So you don’t exercise. And you like your six pack. And you have a bit of a pot belly. But you are not overweight. In fact, your BMI is in the normal range. Do you feel pretty smug? Read on, and I think you’ll get shaken up a bit, as you should.
The correlation between obesity and diabetes and heart disease is well known. In fact, we now know that people should be concerned not only about body fat, but, importantly, where this fat is located. Waistline fat is a major risk factor for diabetes and heart disease, deceptively cute names like “love handles” notwithstanding. But did you know that being a Michelin Man may end up in dementia?
The Kaiser study
I certainly did not suspect it. And I dare say, I don’t know anybody in the medical community who has.
Now comes a wonderful study, led by Rachel A. Whitmer of the famed Research Division of Kaiser Permanente in Oakland, CA, that tells us a very disturbing tale.
The investigators took advantage of the extensive medical records kept by Kaiser about their members. They conducted a longitudinal study of 6,583 members of Kaiser Permanente of Northern California who had their sagittal abdominal diameter (SAD) measured in 1964 to 1973. Diagnoses of dementia were from medical records an average of 36 years later (!), January 1, 1994 to June 16, 2006. Where else, with the possible exception of the Scandinavian countries, could you get such a long follow-up? And who else would pay for sagittal sections of the abdomen to carry out such a study? Only Kaiser Permanente, which is a non-profit HMO, with “non-profit” being the operative word. Before I go on, sagittal sections divide the body into left and right portions.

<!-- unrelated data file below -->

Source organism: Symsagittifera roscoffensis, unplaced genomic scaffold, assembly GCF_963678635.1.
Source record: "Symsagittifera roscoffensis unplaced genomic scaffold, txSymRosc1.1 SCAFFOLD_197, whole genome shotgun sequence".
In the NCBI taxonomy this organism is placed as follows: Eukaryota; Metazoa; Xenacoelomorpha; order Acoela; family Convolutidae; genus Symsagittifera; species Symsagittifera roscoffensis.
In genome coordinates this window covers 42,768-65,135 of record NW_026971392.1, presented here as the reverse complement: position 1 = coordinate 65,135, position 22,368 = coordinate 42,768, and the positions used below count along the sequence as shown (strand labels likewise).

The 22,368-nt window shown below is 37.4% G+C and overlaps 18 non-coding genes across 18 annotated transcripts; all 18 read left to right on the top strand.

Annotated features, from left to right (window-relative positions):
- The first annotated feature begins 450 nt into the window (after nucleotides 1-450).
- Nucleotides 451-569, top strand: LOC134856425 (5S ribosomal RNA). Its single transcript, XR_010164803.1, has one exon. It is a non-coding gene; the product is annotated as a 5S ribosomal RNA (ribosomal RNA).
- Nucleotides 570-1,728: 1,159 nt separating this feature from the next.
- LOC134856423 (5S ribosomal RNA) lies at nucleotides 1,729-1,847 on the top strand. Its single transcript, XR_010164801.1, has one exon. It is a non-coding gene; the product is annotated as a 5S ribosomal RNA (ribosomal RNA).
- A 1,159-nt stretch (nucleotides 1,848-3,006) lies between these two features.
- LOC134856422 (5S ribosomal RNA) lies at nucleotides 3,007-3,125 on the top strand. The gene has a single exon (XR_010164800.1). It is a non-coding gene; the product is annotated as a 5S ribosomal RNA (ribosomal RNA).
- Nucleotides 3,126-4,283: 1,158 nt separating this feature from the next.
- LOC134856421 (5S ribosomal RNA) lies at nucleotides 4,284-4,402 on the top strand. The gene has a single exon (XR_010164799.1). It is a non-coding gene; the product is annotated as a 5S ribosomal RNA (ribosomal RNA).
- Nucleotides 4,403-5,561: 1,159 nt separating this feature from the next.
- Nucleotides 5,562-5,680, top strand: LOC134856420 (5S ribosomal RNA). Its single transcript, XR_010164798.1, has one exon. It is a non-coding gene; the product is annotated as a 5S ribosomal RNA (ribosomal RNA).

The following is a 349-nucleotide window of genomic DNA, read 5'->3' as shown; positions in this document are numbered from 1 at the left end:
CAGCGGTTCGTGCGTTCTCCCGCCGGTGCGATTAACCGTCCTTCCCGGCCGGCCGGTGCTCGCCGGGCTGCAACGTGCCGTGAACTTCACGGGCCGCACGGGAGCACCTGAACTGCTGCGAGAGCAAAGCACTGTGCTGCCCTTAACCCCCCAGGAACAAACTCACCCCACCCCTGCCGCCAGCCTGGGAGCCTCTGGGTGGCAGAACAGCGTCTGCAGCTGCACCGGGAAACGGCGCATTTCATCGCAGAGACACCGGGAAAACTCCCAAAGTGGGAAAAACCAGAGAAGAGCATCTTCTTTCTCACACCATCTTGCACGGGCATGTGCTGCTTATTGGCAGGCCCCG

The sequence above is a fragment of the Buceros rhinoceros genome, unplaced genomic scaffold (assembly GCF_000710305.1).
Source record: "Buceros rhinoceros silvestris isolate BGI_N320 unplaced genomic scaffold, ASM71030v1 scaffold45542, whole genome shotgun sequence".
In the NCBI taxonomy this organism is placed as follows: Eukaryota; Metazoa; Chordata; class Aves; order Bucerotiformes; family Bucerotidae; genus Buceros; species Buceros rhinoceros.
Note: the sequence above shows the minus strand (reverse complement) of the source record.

Bottom line: Sagittal sections allow the determination of a pot belly size with great accuracy.
And the surprising results
A total of 1,049 participants (15.9%) were diagnosed with dementia. Compared with those in the lowest quintile of SAD, those in the highest had nearly a threefold increased risk of dementia (hazard ratio, 2.72). Now, you’d think that obesity, in general, could explain this astonishing finding. But when the BMI (body mass index) was taken into account, the hazard ratio or risk of dementia, was 1.92, or about twofold.
Those with high SAD (>25 cm, or 10 inch) and normal BMI had an increased risk (hazard ratio, 1.89) vs. those with low SAD (<25 cm) and normal BMI (18.5–24.9 kg/m2), whereas those both obese (BMI >30 kg/m2) and with high SAD had the highest risk of dementia (HR, 3.60). In other words, if you are not obese, but have those cute love handles, your risk is double that of “normal”. And if you are obese and blessed with central obesity, then your risk of developing dementia increases 4-fold! Food for thought, while you still can.
Even more alarming: These subjects had central obesity since middle age. And you can’t find refuge in your good numbers; the association held after correcting for high cholesterol, high blood pressure, diabetes, heart disease, stroke, and other variables. And if you think that your sex will shield you, it won’t—the results were the same for men and women.
As far as I know, this is the first time that anybody studied the correlation between central obesity and dementia. Nobody has a clue how this works on the physiological or molecular level, but rest assured, researchers will rush in to investigate this surprising finding.
But for now, all I can say is thank you Kaiser Permanente for this great study.